March 24, 2022


Samuel Adler: Chamber and Instrumental Music. Michelle Ross, violin; Michael Brown, piano; Cassatt Quartet (Muneko Otani and Jennifer Leshnower, violins; An Ling Neu, viola; Elizabeth Anderson, cello). Toccata Classics. $18.99.

Laurence Lowe: Music for Violin and Piano. Aubrey Smith Woods and Alexander Woods, violin; Rex Woods, piano. MSR Classics. $14.95.

Music for Saxophone and Piano by Amanda Harberg, John David Lamb, Percy Grainger, Rodney Rogers, Robert Sibbing, Jeff Scott, and Carlos Franzetti. Paul Cohen, soprano and alto saxophone; Allison Brewster Franzetti and Lois Anderson, piano; Kathleen Nester, piccolo. Ravello. $14.99.

Monica Gurak: Humoresque; Romance Sonámbulo; A Story; My Country; Scenes from a Life. Michael Davidson, vibraphone; Emma Colette Moss and Scott Downing, piano. Navona. $14.99.

Music for Percussion and Piano by Evan Chapman, Alison Yun-Fei Jiang, Alyssa Weinberg, Finola Merivale, and Alan Hankers. Pathos Trio (Marcellina Suchocka and Felix Reyes, percussion; Alan Hankers, piano). New Focus Recordings. $16.99.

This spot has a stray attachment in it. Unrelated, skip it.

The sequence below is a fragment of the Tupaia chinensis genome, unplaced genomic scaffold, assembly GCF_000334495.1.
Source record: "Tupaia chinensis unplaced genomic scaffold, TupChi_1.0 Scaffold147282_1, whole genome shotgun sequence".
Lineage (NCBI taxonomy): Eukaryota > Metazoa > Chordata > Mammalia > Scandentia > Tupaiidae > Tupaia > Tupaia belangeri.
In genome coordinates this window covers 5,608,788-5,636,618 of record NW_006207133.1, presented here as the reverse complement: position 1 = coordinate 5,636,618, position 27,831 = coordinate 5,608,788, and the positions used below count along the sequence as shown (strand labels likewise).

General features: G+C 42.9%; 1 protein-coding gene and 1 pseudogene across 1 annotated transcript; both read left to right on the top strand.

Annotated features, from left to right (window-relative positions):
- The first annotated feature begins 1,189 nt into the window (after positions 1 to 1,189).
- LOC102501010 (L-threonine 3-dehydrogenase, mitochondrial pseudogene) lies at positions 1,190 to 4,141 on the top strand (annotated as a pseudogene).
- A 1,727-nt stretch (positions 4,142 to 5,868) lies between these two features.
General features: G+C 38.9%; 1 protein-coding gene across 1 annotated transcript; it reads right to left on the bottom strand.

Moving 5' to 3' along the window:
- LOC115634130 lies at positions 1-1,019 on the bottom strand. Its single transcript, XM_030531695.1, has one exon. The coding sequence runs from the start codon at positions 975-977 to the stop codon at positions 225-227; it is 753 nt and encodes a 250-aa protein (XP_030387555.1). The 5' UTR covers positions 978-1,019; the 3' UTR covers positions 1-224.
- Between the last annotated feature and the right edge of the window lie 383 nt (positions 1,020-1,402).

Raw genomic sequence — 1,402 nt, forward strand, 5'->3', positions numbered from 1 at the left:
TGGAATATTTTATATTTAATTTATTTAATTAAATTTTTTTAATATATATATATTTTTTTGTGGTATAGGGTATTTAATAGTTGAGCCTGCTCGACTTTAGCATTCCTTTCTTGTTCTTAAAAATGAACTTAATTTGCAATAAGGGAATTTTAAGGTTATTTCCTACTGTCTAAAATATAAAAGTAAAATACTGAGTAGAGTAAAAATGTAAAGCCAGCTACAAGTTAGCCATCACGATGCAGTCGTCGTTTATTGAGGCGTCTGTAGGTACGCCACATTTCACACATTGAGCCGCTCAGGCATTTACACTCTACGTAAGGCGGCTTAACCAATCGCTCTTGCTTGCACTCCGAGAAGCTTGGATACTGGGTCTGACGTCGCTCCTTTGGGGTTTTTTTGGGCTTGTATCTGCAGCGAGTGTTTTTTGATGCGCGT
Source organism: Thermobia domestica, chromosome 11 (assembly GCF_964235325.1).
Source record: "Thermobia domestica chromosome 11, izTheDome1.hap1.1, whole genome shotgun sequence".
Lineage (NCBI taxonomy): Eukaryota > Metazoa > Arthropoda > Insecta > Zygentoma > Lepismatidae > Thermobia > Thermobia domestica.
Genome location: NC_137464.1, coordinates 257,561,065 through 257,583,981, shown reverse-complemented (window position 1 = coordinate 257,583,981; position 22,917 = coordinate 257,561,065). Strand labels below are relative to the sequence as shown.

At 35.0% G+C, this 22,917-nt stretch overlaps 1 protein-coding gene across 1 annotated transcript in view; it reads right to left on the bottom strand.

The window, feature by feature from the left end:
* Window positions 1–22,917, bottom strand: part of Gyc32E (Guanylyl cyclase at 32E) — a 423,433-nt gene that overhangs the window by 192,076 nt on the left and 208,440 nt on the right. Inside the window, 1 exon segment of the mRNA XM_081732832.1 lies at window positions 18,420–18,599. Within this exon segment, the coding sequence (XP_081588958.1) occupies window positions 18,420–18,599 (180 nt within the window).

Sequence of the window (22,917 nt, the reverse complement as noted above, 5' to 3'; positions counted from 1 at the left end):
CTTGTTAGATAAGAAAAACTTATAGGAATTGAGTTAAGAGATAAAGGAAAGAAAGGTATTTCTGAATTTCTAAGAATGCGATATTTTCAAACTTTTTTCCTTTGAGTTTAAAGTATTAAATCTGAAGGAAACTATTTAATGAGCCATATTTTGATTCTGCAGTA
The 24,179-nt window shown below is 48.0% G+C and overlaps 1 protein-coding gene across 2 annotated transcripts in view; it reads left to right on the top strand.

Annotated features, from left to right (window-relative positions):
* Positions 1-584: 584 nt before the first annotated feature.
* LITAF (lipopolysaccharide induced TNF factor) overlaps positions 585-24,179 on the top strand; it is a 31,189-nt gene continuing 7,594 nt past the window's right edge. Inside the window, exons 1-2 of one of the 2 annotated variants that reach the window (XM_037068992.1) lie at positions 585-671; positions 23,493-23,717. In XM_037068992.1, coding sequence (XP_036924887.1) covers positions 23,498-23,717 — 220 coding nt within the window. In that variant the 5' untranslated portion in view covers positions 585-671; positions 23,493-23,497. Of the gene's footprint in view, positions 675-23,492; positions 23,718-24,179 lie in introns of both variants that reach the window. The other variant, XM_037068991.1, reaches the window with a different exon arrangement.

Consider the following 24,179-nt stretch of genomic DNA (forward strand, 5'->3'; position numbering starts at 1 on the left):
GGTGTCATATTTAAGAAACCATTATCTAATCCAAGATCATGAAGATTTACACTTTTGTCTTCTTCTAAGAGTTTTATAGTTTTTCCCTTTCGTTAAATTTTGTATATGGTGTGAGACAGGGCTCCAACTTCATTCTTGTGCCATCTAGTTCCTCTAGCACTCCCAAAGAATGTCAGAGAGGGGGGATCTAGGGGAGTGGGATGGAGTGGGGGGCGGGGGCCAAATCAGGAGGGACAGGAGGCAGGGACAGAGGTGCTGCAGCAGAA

The piano’s amazing versatility and unusual structure as a percussion instrument with enormous melodic capabilities have long allowed composers to incorporate it into soundscapes as accompanist or coequal with one or more other instruments – whether those instruments be strings, winds or brass. Samuel Adler (born 1928) has used the piano in many chamber works for well over half a century. A selection of those pieces on a new Toccata Classics CD shows just how adeptly Adler has incorporated the piano’s attributes into expressive music of various types. The works were composed between 1956 and 2014, the earliest being the three-movement Violin Sonata No. 2, whose blend of midcentury acerbity with extended lyrical sections and a genuinely touching second movement conveys considerable sensitivity throughout. Violin Sonata No. 3 (1965) is an extended single-movement work with a more modern (or modernistic) feeling about it in its use of the extremes of the violin’s range and its inclusion of the piano primarily for rhythmic rather than thematic purposes. Chronologically, the next work on this uniformly well-played CD is Thy Song Expands My Spirit for piano solo, which dates to 1980 and has a hymnlike and surprisingly (although incompletely) tonal structure. Violin Sonata No. 4 (1989) is another three-movement work, and here the piano is in the forefront as often as it is heard as accompaniment. The second movement, marked Quiet & Dream-Like, has both instruments showing off their expressive capabilities in an atmosphere of quietude, while the finale places them in more competitive than cooperative guise. Festschrift: A Celebration for Solo Piano (2007) is another work reminiscent of hymns, although not harmonized as one, while In Memory of Milton for Violin Solo (2012) allows the string player a chance for expressiveness bordering on the lyrical, despite some wide leaps in the writing. The other two pieces here both date to 2014. Fantasy for Piano Solo contrasts the chordal and emphatic with pizzicato-like exclamations, while the single-movement String Quartet No. 10 is also a study in contrasts, with two sections marked Very slowly succeeded in turn by ones labeled Fast and very agitated and Fast and with abandon. Taken as a whole, these eight works are a showcase for Adler’s compositional skill for piano and strings, both in combination and on their own, and they are evidence of an always-distinctive style – albeit one that does not seem to have developed noticeably over the years.